Effect of a Community Agency-Administered Nurse Home Visitation Program on Program Use and Maternal and Infant Health Outcomes: A Randomized Clinical Trial.
Importance: Postnatal home visitation to support parenting and infant healthy development is becoming increasingly common based on university efficacy studies, but effectiveness when disseminated by communities is not clear. Objective: To test implementation and impact of the Family Connects (FC) program when administered by a community agency. Design, Setting, and Participants: In this randomized clinical trial, births were randomly assigned to receive FC or treatment as usual. Independent evaluation was conducted through parent interviews and review of health and child protective services records. Interviewers were blind to the experimental condition of participants, and participants were blind about the purpose of the interview as an intervention evaluation. A total of 936 consecutive residential births at Duke University Hospital from January 1, 2014, through June 30, 2014, were included. Data were analyzed preliminarily for reporting to funders in early 2015 before all birth-record covariates were scored and were analyzed more comprehensively in mid-2019 after administrative birth and child protective service records became available. Interventions: The goals of the FC brief universal program were to assess family-specific needs, complete brief interventions, and connect families with community resources. Community agencies and families were aligned through an electronic data system. Main Outcomes and Measures: Case records documented program penetration and quality. The primary outcome was child protective services investigations for maltreatment. Secondary outcomes were the number of sustained community connections, maternal mental health, parenting behavior, infant well-child care visits and maternal postpartum care compliance, and emergency health care utilization. Results: Of 936 births, 451 infants (48.2%) were female and 433 (46.3%) were from racial/ethnic minority groups. In all, 456 births (46.5%) were randomized to the intervention and 480 (53.5%) were randomized to the control. All analyses were based on intention to treat. The impact analysis included 158 intervention families and 158 control families. Intervention penetration was 76%, adherence to the protocol was 90%, and independent agreement in scoring (κ) was 0.75. Nurses identified and addressed minor problems for 52% of families and connected an additional 42% to community resources. Analysis of the primary outcome of child abuse investigations revealed a mean (SD) of 0.10 (0.30) investigations for the intervention group vs 0.18 (0.56) investigations for the control group (b = -0.09; 90% CI, -0.01 to -0.12; 95% CI, -0.18 to 0.01; P = .07). The intervention group's rate of possible maternal anxiety or depression was 18.2% vs 25.9% for the control group (b = -7.70; 90% CI, -15.2 to -0.1; 95% CI, -16.6 to 1.3; P = .09). Conclusions and Relevance: This study indicates that a nurse home visitation program for families of newborns can be implemented by a community agency with high penetration and quality. Other communities could benefit from wider dissemination of the program provided that quality remains strong and evaluation continues. Trial Registration: ClinicalTrials.gov identifier: NCT01843036.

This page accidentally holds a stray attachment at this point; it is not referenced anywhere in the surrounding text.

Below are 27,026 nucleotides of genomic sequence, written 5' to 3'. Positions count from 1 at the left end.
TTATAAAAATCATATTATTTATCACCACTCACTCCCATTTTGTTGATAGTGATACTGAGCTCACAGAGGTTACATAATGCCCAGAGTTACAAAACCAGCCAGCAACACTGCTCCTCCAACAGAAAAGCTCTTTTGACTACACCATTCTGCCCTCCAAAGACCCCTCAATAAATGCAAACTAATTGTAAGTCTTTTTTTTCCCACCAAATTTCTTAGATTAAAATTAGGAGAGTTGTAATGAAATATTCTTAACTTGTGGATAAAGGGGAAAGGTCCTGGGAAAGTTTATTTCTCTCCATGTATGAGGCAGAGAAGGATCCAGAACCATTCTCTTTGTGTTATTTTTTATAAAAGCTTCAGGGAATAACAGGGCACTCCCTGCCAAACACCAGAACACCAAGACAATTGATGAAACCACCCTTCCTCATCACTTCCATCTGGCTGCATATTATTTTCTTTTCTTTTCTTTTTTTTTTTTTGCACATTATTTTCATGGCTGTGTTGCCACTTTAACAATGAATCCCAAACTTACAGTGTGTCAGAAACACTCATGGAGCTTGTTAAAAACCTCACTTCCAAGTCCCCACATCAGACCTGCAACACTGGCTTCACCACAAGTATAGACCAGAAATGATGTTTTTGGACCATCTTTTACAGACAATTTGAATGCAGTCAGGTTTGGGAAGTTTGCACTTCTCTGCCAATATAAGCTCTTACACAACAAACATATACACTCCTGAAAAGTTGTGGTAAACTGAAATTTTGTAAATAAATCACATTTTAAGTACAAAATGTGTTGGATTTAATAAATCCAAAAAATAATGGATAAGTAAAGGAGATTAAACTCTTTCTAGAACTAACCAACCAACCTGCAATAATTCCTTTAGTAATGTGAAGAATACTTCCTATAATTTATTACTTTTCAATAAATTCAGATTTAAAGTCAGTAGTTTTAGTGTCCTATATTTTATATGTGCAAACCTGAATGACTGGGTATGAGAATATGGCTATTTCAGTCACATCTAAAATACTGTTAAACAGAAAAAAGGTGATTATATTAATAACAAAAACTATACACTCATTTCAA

Dodge, KA; Goodman, WB; Bai, Y; O'Donnell, K; Murphy, RA
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